Common Name(s):Eastern Prickly Pear, Low Prickly Pear, Devil's Tongue
USDA Hardiness Zones:
I originally wrote that it was hardy only to Zone 4, but a reader, Victor, wrote to tell me that it is actually native in zone 2 and that it's a common plan in his parents Biggar, Saskatchewan area (Zone 3). This plant is hardier than I.
Foliage: Stems are divided into flattened paddle-like segments approx. 2-5" long and can have a blue tint. The narrow spines are wedge shaped and jut out 1/4".
Flowers: Flowers of are a brilliant yellow and open in mid-summer. They are followed by edible purple or red fruits, called tunas. These are the prickly pears, although not as large and tasty as the prickly pears of O. ficus-indica, they can be made into nice jellies and pickles.
Form: The stems will continue to grow into segments, but Eastern prickly pear tends to stay close to the ground.
In cooler climates, it’s more of a novelty item than an accent. But Eastern prickly pear makes a nice little focal point in a small border.
It’s extremely drought tolerant and can easily be grown in alpine gardens and containers. The photo at right shows a prickly pear garden, which is very charming, but I wouldn’t want to weed it.
- Opuntia basilaris - Beavertail Prickly Pear: Velvety pads with a deep purple-red flower. 3' (h) x 24-30" (w). USDA Zones 8 - 10.
- Opuntia fragilis- Brittle or Fragile Prickly Pear: Slightly smaller than the Eastern prickly pear, with pads that break off and root easily. 6" (h) x 9" (w). USDA Zones 4 - 11.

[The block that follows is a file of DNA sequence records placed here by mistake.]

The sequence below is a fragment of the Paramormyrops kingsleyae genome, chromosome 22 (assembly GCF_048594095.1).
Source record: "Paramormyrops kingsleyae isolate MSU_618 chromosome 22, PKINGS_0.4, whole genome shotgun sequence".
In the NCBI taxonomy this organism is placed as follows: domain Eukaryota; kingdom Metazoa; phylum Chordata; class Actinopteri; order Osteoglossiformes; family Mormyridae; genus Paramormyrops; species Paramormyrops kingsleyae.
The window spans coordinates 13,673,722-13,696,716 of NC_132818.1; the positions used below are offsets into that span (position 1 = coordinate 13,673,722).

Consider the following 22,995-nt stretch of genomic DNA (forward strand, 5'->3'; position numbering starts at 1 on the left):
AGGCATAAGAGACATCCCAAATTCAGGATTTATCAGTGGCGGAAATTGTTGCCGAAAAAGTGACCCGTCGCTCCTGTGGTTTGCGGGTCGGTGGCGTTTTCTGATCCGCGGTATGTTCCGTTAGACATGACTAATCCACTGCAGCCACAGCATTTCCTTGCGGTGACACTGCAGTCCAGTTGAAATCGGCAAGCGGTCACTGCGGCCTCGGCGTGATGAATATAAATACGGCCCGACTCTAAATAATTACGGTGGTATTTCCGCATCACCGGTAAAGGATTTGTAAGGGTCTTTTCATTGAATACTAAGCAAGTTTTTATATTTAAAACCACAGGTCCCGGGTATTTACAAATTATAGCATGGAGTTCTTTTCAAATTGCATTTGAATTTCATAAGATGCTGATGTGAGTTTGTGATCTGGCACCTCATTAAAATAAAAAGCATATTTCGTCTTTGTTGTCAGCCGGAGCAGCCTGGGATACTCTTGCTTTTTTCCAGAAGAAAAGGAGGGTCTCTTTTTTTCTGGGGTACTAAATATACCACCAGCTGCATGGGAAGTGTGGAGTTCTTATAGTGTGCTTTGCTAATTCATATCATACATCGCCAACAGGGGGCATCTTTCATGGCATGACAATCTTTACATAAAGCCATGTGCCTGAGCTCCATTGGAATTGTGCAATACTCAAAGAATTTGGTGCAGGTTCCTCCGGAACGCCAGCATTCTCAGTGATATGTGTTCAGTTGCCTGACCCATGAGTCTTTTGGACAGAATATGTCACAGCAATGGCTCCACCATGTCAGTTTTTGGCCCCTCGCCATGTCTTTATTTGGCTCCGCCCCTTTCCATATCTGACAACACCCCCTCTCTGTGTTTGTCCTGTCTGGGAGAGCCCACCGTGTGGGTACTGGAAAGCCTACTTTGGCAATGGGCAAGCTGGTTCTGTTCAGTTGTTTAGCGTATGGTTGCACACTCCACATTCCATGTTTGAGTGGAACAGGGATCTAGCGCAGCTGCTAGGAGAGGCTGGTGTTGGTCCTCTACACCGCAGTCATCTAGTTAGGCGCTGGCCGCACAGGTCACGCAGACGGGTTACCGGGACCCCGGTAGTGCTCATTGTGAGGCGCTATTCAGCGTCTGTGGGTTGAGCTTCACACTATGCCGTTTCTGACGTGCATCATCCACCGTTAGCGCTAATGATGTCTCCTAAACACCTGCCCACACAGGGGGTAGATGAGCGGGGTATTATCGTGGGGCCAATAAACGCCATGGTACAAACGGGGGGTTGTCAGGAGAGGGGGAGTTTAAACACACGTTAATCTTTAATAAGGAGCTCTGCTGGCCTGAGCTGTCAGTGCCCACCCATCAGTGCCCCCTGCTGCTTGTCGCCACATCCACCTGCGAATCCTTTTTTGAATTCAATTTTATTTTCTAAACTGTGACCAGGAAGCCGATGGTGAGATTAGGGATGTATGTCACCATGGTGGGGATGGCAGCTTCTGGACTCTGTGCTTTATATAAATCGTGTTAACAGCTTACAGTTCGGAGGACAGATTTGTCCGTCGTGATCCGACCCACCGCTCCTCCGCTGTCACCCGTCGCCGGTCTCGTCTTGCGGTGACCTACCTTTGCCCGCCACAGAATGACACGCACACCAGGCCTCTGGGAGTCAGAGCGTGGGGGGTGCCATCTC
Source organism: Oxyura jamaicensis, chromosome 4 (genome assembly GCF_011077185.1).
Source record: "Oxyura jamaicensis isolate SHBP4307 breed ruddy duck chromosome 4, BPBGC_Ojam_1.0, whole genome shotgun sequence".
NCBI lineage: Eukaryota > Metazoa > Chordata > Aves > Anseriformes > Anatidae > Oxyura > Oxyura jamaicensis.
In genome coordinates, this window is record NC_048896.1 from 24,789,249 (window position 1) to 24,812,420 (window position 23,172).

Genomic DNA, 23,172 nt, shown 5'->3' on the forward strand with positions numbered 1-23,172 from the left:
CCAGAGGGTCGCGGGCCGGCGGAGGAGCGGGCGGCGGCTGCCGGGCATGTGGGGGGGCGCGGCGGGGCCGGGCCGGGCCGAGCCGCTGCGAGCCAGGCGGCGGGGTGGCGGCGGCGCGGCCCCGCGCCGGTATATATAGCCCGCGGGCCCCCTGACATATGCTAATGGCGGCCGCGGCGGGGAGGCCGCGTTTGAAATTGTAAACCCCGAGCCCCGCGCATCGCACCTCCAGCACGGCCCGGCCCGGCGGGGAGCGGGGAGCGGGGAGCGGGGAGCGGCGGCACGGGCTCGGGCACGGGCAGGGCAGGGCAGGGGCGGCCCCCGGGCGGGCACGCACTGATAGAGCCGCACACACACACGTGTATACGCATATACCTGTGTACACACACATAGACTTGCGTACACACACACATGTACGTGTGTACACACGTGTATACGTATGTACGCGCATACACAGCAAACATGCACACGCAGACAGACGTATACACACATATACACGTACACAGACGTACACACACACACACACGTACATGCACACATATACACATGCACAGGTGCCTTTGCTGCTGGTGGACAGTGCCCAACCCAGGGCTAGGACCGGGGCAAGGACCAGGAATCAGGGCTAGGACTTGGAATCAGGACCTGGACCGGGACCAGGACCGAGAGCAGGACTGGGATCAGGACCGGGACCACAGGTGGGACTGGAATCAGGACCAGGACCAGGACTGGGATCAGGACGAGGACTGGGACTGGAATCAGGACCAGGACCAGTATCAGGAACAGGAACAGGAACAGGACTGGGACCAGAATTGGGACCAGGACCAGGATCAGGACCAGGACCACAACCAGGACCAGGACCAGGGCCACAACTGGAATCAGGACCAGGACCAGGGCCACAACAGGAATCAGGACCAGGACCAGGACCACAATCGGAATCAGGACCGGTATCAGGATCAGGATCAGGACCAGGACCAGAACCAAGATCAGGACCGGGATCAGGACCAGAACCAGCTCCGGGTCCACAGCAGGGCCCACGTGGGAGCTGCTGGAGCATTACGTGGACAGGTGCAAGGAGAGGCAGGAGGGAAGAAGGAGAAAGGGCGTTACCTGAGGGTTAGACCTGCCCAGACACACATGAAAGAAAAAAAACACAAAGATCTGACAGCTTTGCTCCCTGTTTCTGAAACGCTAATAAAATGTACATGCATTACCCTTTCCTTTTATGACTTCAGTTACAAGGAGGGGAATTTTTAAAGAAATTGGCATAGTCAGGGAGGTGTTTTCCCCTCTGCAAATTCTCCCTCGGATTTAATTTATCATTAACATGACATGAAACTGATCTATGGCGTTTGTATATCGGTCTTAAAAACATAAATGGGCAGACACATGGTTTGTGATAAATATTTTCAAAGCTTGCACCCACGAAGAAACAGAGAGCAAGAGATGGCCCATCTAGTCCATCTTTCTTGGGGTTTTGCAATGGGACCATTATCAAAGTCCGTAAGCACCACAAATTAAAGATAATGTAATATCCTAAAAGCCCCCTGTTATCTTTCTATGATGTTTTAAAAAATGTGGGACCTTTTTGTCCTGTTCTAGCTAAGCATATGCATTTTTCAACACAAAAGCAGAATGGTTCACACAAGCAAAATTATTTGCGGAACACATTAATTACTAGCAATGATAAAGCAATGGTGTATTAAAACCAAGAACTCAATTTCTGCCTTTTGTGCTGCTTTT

Site: Prickly pears are cactus and so they need a well-draining soil, first and foremost. Plant in full sun in a sandy or gravely mix and go easy on the water.
Fertilizer: When planted outdoors in garden soil, no fertilizer is needed. Occasional feeding may be required indoors. Use a well-balanced fertilizer and let the plant tell you when it needs food. If its green color starts to pale or it doesn’t flower, it needs food.
To start new prickly pears from seed:
- Select a ripe red fruit.
- Slice the fruit open and either sprinkle the seeds in a pot or directly into your garden.
To propagate from cuttings:
- Cut off an individual pad.
- Allow the cut end to dry and heal over, for about 1 week.
- Plant the pad with the cut end about 2" into the soil.
- Water sparingly.
- Test for new roots by tugging gently, after about 1 month’s time. If the plant resists pulling, you have roots. If it comes loose, give it more time.
Winter Care: Don’t be alarmed if your plants deflate during the winter. This is there normal response to dormancy. They’ll plump back up in spring.
Pests & Diseases:The most common problem is too much water, which will cause the roots to rot and the cactus to collapse.
Diseases: Leaf spot, black spot, bacterial soft rot and viruses. Most of these can be avoided with the proper growing conditions.